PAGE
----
Spain’s AEPD released its first Guidelines for the use of cookies in the context of Digital Analytics for statistical and high-level audience measurement purposes, at long last excluding them from consent requirements under Spain’s implementation of the ePrivacy Directive. These cookies will have a maximum lifespan of thirteen months and traffic history will not be kept for longer than two years. Any integration with campaign management or CRM data will trigger user consent. A Data Processing Agreement must also be in place, together with an observance of international data transfer rules and an impact assessment regarding its adequate configuration. These Guidelines coincide in time with the end of a grace period for the inclusion of a “Reject All” option (and the avoidance of dark patterns or “nudging” techniques) on the first layer of every website’s consent management pop-up. 

US lawmakers have introduced a law that could ban TikTok in the country unless its Chinese parent company (ByteDance) transfers its ownership to a US buyer. Besides national security and a threat to US democracy through the potential manipulation of individual feeds, privacy is a major justification for the new law – and this could be the first time that a law of such nature counts on bi-partisan support at federal level. 

MarTech and AdTech

In yet another twist of the “cookieless” future, The UK Competition and Markets Authority stated that Google must do much more in terms of resolving competition concerns resulting from widespread use of its Privacy Sandbox prior to entirely discarding third party cookies at the end of this year. Google insisted that the rollout would continue according to plan.

LiveRamp acquired Data Clean Room provider Habu. This comes a few weeks after Snowflake’s acquisition of Samooha (as reported in our latest Newsroom). 

Composable CDPs, often known as Reverse ETL solutions, kept on gaining ground as a data activation solution that sits on top of modern data warehouses rather than building an entirely separate copy of all customer records. We interviewed Tejas Manohar on Masters of Privacy to discuss their differences, privacy concerns, and potential overlaps with Data Clean Rooms.

AI, Competition and Digital Markets 

Preparing for the arrival of the EU’s Digital Markets Act (and having been designated as a “gatekeeper”), Google has changed how its search engine works in the EU, combining some of its “direct responses” or built-in services (such as Google Flights) with third party alternatives and results.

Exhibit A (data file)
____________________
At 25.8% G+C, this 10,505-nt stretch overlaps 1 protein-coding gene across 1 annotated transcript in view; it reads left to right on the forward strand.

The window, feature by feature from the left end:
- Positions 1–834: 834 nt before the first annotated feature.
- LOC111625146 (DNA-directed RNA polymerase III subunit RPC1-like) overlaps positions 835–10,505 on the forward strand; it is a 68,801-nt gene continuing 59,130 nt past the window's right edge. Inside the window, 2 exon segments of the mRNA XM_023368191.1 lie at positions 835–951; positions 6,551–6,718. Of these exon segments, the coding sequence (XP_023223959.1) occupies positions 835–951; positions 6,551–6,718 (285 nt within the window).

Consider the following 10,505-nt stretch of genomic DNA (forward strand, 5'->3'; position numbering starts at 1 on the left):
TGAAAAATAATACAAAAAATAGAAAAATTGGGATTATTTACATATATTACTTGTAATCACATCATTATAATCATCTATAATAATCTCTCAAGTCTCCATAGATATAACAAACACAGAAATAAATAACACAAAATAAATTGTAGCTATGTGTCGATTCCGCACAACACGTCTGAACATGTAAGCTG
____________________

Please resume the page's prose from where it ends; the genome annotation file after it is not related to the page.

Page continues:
After releasing its brand new GenAI tool, Gemini, in early February, Google was subject to intense public scrutiny after showing considerable “over-compensating” bias in the generation of historical images, with the search engine being accused of pushing a “political agenda” through the manipulation of weights in its AI Models, in favor of minorities or traditionally “liberal” views in entirely inconsistent historical contexts. A wider, more concerning question was raised by some: Can a complete lack of bias be assured in the future of internet search, with engines throwing out a single valid result rather than letting end users work their way around different sources or SEO tricks?

In mid-February, OpenAI introduced a “memory” feature in ChatGPT, raising privacy concerns despite the various individual controls provided for the deletion of such memory. Shortly after, the same company introduced a “text-to-video” GenAI tool called Sora. To counterbalance the increased risk of copyright infringement, misinformation, and “deep fakes”, OpenAI announced it had incorporated the Coalition for Content Provenance and Authenticity (C2PA) standard, which many experts deemed insufficient.

PETs and Zero-Party Data

Signal introduced usernames to provide an additional layer of privacy to 1:1 and group messaging. 

Bluesky’s user base continued to add X/Twitter defectors, adding individual controls and composability features which could turn the open social media platform into the most attractive alternative to Elon Musk’s private playground. 

We hosted an interview with Tumult Labs’ Damien Desfontaines on Masters of Privacy, discussing the most common Privacy Enhancing Technologies deployed by leading Data Clean Rooms in order to provide a privacy-safe alternative to granular data sharing or one-to-one user deduplication. 

Future of Media

Microsoft is embracing Chrome’s Privacy Sandbox (or at least part of it) in its Edge browser.

On a separate interview with Peter Craddock, we explored a possible alternative to the “consent walls” (where payment is the only alternative to accepting cookies) used by major publishers across Europe, hoping for the EDPB (or the courts) to update its interpretation of the “technical necessity” exemption in article 5.3 of the ePrivacy Directive so as to include basic advertising components. This would clear the way for a GDPR-specific scrutiny of the most appropriate legal basis by looking at the different levels of intrusiveness or personal data use employed by the many varieties of tailored advertising now available to publishers and advertisers. 

With Nina Müller and Sergio Maldonado.